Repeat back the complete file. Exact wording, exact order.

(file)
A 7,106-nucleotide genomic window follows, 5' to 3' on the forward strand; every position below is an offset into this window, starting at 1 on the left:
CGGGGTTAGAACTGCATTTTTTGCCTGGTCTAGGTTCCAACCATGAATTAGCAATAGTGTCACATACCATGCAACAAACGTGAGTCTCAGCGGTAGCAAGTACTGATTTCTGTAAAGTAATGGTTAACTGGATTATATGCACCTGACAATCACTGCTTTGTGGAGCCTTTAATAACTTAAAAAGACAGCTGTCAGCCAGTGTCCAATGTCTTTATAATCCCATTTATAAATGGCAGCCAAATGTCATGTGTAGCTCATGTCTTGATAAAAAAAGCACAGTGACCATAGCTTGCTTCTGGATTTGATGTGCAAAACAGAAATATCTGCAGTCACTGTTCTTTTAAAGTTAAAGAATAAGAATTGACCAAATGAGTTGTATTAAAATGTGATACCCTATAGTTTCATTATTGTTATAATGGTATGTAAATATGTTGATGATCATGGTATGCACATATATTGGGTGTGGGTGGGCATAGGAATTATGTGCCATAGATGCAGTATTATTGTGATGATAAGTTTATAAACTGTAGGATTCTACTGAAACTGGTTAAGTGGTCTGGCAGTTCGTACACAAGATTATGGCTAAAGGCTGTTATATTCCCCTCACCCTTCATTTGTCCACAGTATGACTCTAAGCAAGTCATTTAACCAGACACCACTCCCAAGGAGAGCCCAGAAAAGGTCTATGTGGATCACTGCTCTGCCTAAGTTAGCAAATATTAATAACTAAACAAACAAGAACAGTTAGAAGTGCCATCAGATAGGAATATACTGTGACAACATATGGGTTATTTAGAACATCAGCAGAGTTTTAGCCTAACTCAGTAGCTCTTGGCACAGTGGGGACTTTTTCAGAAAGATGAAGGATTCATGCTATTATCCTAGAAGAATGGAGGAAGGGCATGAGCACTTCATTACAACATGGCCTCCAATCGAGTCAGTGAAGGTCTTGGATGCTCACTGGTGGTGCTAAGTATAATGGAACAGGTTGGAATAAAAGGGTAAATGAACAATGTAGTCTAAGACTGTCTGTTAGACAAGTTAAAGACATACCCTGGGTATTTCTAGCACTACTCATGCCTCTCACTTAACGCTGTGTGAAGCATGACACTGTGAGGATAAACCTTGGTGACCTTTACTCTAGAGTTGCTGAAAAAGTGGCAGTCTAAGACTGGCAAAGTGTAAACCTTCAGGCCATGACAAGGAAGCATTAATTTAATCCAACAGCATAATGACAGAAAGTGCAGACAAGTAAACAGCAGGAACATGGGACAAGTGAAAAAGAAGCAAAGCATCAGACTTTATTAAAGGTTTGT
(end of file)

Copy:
A 7,106-nucleotide genomic window follows, 5' to 3' on the forward strand; every position below is an offset into this window, starting at 1 on the left:
CGGGGTTAGAACTGCATTTTTTGCCTGGTCTAGGTTCCAACCATGAATTAGCAATAGTGTCACATACCATGCAACAAACGTGAGTCTCAGCGGTAGCAAGTACTGATTTCTGTAAAGTAATGGTTAACTGGATTATATGCACCTGACAATCACTGCTTTGTGGAGCCTTTAATAACTTAAAAAGACAGCTGTCAGCCAGTGTCCAATGTCTTTATAATCCCATTTATAAATGGCAGCCAAATGTCATGTGTAGCTCATGTCTTGATAAAAAAAGCACAGTGACCATAGCTTGCTTCTGGATTTGATGTGCAAAACAGAAATATCTGCAGTCACTGTTCTTTTAAAGTTAAAGAATAAGAATTGACCAAATGAGTTGTATTAAAATGTGATACCCTATAGTTTCATTATTGTTATAATGGTATGTAAATATGTTGATGATCATGGTATGCACATATATTGGGTGTGGGTGGGCATAGGAATTATGTGCCATAGATGCAGTATTATTGTGATGATAAGTTTATAAACTGTAGGATTCTACTGAAACTGGTTAAGTGGTCTGGCAGTTCGTACACAAGATTATGGCTAAAGGCTGTTATATTCCCCTCACCCTTCATTTGTCCACAGTATGACTCTAAGCAAGTCATTTAACCAGACACCACTCCCAAGGAGAGCCCAGAAAAGGTCTATGTGGATCACTGCTCTGCCTAAGTTAGCAAATATTAATAACTAAACAAACAAGAACAGTTAGAAGTGCCATCAGATAGGAATATACTGTGACAACATATGGGTTATTTAGAACATCAGCAGAGTTTTAGCCTAACTCAGTAGCTCTTGGCACAGTGGGGACTTTTTCAGAAAGATGAAGGATTCATGCTATTATCCTAGAAGAATGGAGGAAGGGCATGAGCACTTCATTACAACATGGCCTCCAATCGAGTCAGTGAAGGTCTTGGATGCTCACTGGTGGTGCTAAGTATAATGGAACAGGTTGGAATAAAAGGGTAAATGAACAATGTAGTCTAAGACTGTCTGTTAGACAAGTTAAAGACATACCCTGGGTATTTCTAGCACTACTCATGCCTCTCACTTAACGCTGTGTGAAGCATGACACTGTGAGGATAAACCTTGGTGACCTTTACTCTAGAGTTGCTGAAAAAGTGGCAGTCTAAGACTGGCAAAGTGTAAACCTTCAGGCCATGACAAGGAAGCATTAATTTAATCCAACAGCATAATGACAGAAAGTGCAGACAAGTAAACAGCAGGAACATGGGACAAGTGAAAAAGAAGCAAAGCATCAGACTTTATTAAAGGTTTGT